Source: Modesto Bee, The (CA)
Published: March 6, 2005
Copyright: 2005 The Modesto Bee
Contact: [email protected]
We think the Modesto City Council should let the Supreme Court of the
United States handle this one.
A minor uproar is developing among some people in the city about the
unbelievably quiet opening of a store that sells medicinal marijuana.
Yes, dope is being sold openly and, presumably, legally right off
First, we don't think this is cause for undue alarm. Most of the people
of President Bush's generation and younger are familiar with the effects
of marijuana through their own experimentation (inhaling or not) or
through the use of someone they know.
Seventy years ago, many people thought smoking "reefer" led straight to
heroin addiction and horrifying criminal acts. Few people still hold
Many people use marijuana to get high — which remains against the law.
Some also misuse prescription drugs for the same reason. But the people
who buy marijuana from stores such as the one that opened on McHenry are
actually sick. That's why California voters overwhelmingly supported (56
percent to 44 percent) Proposition 215 to legalize marijuana for medical
purposes in 1996 — nearly a decade ago.
Modesto was more conservative than the rest of the state, but even in
the city the vote was extremely close — 16,950 against legalization for
medicinal use and 16,354 for it.
Passing Proposition 215 was the humane thing to do. It meant those
suffering from the blinding effects of glaucoma or the nausea and loss
of appetite common to chemotherapy treatment could obtain the one drug
that helps them. All they needed was a prescription.
Unfortunately, U.S. Attorney General John Ashcroft didn't agree.
In 2001, DEA agents arrested Angela Raich of Oakland, a woman dying of a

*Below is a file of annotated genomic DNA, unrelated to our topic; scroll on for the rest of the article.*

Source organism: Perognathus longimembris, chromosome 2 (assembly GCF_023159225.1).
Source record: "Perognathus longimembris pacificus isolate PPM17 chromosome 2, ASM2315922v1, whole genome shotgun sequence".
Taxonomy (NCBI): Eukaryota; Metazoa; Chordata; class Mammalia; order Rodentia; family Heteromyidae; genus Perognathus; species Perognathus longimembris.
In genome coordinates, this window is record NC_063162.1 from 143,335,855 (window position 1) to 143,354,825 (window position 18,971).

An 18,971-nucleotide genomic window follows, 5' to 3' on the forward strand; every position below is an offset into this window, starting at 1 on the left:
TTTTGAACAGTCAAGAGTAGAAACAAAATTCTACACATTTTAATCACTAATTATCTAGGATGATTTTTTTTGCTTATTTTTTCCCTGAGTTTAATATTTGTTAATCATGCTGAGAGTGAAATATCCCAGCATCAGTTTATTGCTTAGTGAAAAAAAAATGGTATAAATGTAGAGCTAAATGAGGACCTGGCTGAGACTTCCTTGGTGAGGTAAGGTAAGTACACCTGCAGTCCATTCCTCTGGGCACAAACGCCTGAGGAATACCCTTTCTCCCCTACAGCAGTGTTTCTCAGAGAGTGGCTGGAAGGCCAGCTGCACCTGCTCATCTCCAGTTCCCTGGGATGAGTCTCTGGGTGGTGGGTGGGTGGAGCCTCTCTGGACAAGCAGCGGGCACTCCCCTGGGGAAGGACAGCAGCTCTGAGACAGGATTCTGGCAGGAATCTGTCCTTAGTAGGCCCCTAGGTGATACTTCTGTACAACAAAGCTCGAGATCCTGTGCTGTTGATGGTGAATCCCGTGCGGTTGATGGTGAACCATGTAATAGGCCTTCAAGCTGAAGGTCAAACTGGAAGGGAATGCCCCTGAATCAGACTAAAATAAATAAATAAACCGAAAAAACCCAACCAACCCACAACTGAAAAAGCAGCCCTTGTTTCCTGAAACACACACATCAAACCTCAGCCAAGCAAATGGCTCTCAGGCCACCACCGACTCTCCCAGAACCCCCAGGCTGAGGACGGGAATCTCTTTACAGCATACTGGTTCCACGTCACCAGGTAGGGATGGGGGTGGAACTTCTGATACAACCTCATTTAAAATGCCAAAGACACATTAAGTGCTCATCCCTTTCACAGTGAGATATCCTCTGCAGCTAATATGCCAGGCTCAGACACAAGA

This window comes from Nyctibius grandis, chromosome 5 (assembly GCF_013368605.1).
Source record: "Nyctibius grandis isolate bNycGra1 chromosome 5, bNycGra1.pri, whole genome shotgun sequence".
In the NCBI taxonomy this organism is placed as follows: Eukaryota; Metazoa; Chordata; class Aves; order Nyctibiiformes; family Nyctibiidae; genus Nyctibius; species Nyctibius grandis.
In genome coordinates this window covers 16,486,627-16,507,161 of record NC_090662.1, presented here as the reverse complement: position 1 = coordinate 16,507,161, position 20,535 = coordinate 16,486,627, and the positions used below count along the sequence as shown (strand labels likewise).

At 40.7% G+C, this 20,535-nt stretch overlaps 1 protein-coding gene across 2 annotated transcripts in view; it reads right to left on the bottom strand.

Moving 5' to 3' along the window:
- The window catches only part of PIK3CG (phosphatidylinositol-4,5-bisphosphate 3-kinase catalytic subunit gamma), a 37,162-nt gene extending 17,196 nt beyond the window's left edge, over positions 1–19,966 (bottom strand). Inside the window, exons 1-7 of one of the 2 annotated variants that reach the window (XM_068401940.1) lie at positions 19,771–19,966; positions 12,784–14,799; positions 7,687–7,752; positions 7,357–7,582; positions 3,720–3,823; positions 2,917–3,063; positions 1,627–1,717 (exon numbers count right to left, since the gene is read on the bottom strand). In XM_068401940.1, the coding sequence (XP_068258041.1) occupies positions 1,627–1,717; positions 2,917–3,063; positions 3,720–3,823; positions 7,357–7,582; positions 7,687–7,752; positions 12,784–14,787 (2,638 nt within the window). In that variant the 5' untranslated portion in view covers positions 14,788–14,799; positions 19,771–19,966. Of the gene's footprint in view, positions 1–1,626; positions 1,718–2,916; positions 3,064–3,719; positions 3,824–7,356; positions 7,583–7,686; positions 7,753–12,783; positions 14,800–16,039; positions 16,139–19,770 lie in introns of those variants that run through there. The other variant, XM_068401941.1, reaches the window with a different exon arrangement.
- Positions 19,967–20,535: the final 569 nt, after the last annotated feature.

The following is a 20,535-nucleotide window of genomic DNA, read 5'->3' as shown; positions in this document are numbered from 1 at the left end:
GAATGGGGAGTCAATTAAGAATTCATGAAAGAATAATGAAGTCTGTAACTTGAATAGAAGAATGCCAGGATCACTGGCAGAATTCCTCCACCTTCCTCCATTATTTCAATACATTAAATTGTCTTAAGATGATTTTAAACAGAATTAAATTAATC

particularly painful form of cancer. Like many, she had discovered the
prescription pills didn't work; so she bought marijuana at a
Last November, arguments in her case reached the Supreme Court.
Transcripts of the oral arguments ran to 57 pages — some of it quite
The Supreme Court is in session now and is expected to render its
decision soon on whether California's laws regulating growth and sale of
marijuana entirely within the state's borders supersede the federal
government's desire to halt all sales.
In the meantime, cities across the state — Livermore, Visalia, Angels
Camp, Seal Beach, Campbell just to name a few — are grappling with this
question. Most have decided to take a wait-and-see approach.
When it meets Tuesday night, the City Council should, too.
If the Supreme Court rules against Raich, then our state's sick people
will have to turn elsewhere for relief. If the court finds in favor of
Raich, then Proposition 215 will be validated. At that time, the city
should establish rules to regulate sale and address any concerns.
If people at the California Health Care Collective are breaking laws —
selling to people without prescriptions or smoking marijuana on the
premises — they should be arrested. If not, the city should leave them
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